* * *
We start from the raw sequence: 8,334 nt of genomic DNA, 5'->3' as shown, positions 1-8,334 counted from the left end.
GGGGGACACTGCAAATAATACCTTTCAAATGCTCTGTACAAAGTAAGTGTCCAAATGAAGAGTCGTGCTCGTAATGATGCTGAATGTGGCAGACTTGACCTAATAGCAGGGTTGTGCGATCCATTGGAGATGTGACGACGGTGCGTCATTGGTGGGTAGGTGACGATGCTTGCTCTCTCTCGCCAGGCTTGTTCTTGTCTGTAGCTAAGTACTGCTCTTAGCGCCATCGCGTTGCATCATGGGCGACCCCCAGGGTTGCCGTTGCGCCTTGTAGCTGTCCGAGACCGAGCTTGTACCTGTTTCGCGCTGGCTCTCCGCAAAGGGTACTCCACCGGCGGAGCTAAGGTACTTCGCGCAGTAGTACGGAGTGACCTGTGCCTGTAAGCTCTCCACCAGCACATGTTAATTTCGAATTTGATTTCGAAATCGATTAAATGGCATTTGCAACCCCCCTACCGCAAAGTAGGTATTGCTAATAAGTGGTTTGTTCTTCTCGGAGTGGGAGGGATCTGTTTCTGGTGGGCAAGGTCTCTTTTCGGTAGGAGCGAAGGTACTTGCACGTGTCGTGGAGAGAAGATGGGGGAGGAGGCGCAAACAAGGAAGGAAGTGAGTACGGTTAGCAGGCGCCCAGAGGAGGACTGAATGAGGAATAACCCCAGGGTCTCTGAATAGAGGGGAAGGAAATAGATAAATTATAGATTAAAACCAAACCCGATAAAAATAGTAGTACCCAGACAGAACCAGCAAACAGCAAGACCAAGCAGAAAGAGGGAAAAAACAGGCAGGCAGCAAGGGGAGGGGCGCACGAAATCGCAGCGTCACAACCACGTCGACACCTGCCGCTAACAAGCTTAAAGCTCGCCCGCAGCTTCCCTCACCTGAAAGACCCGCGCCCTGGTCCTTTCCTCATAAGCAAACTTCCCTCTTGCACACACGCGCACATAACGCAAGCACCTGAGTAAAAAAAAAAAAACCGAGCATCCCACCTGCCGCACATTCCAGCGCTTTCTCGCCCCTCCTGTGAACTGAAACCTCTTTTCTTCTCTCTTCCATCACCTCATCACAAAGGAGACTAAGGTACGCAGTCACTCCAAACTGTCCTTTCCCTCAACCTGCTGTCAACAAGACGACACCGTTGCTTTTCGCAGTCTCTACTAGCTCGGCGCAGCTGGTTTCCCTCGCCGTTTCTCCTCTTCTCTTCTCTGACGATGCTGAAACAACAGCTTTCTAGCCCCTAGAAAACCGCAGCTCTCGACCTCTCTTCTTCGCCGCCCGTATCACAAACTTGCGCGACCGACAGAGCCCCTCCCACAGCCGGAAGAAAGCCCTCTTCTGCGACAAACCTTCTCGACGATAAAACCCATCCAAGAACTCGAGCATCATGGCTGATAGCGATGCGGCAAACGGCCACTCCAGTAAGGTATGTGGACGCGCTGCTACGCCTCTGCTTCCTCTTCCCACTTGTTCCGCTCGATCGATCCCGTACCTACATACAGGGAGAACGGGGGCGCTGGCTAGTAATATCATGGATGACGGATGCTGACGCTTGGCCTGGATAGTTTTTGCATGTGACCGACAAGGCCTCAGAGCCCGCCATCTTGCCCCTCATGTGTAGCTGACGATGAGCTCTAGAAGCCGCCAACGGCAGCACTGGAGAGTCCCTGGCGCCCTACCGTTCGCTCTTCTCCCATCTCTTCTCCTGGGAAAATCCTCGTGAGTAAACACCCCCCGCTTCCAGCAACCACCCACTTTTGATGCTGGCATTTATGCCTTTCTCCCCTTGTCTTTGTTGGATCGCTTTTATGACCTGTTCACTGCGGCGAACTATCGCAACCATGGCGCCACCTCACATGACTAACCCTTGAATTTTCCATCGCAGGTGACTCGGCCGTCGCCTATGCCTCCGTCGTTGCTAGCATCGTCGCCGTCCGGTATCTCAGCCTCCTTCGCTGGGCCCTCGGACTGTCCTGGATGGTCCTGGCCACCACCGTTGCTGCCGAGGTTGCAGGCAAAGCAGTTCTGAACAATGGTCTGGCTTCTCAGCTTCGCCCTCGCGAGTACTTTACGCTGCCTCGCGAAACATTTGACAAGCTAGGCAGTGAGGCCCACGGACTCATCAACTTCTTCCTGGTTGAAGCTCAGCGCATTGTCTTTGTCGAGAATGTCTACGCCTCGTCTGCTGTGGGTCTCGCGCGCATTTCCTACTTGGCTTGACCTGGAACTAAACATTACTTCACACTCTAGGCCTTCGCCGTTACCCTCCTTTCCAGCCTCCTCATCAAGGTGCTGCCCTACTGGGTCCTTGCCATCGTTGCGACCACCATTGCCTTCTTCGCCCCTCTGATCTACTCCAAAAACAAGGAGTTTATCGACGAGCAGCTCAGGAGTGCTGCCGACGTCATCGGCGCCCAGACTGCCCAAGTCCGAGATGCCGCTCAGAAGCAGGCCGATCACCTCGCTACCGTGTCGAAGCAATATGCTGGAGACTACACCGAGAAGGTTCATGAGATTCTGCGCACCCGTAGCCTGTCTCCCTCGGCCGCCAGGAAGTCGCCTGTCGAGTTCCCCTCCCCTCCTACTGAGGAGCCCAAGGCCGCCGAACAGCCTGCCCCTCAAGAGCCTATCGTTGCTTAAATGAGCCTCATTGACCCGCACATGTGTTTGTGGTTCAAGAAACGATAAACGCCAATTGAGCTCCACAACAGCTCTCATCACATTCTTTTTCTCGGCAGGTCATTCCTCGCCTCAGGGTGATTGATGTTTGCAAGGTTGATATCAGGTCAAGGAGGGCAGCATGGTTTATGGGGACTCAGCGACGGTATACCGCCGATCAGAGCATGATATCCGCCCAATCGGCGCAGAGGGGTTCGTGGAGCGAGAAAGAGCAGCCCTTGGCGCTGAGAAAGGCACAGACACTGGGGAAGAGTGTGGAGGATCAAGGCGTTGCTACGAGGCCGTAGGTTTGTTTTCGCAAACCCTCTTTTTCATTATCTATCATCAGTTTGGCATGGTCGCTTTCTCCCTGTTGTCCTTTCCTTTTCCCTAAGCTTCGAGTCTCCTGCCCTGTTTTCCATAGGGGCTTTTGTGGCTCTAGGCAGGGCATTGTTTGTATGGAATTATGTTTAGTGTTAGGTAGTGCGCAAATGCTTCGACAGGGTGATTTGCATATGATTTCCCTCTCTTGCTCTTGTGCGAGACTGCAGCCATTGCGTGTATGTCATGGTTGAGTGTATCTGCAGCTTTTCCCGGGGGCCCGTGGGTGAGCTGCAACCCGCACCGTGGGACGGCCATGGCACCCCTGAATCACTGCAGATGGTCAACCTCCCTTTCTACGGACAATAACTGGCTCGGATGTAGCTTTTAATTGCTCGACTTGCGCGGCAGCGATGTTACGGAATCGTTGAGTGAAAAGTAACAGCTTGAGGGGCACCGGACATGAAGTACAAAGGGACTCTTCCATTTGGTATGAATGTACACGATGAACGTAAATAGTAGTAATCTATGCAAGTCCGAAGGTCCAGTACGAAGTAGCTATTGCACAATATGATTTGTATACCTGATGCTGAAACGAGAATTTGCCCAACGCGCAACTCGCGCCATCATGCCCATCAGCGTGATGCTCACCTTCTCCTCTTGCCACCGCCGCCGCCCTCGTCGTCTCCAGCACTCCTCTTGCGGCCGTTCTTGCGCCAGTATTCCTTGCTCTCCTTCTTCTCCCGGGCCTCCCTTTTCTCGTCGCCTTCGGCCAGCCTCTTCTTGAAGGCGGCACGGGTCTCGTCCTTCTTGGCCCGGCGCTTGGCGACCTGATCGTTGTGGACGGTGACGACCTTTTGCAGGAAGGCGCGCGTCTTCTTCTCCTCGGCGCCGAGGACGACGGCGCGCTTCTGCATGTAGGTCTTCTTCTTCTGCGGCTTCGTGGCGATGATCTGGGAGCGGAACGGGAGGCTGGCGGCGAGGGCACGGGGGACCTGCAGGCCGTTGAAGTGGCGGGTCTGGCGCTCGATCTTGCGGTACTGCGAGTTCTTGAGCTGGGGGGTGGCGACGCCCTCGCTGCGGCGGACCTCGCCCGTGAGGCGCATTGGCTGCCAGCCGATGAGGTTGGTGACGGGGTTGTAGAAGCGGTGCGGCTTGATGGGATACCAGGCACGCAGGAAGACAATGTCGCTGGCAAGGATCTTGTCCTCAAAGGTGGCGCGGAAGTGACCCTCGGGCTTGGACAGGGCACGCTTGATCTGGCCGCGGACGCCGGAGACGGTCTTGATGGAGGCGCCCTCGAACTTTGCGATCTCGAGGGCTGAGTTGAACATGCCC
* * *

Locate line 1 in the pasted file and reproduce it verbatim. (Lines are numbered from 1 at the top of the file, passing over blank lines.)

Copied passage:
We start from the raw sequence: 8,334 nt of genomic DNA, 5'->3' as shown, positions 1-8,334 counted from the left end.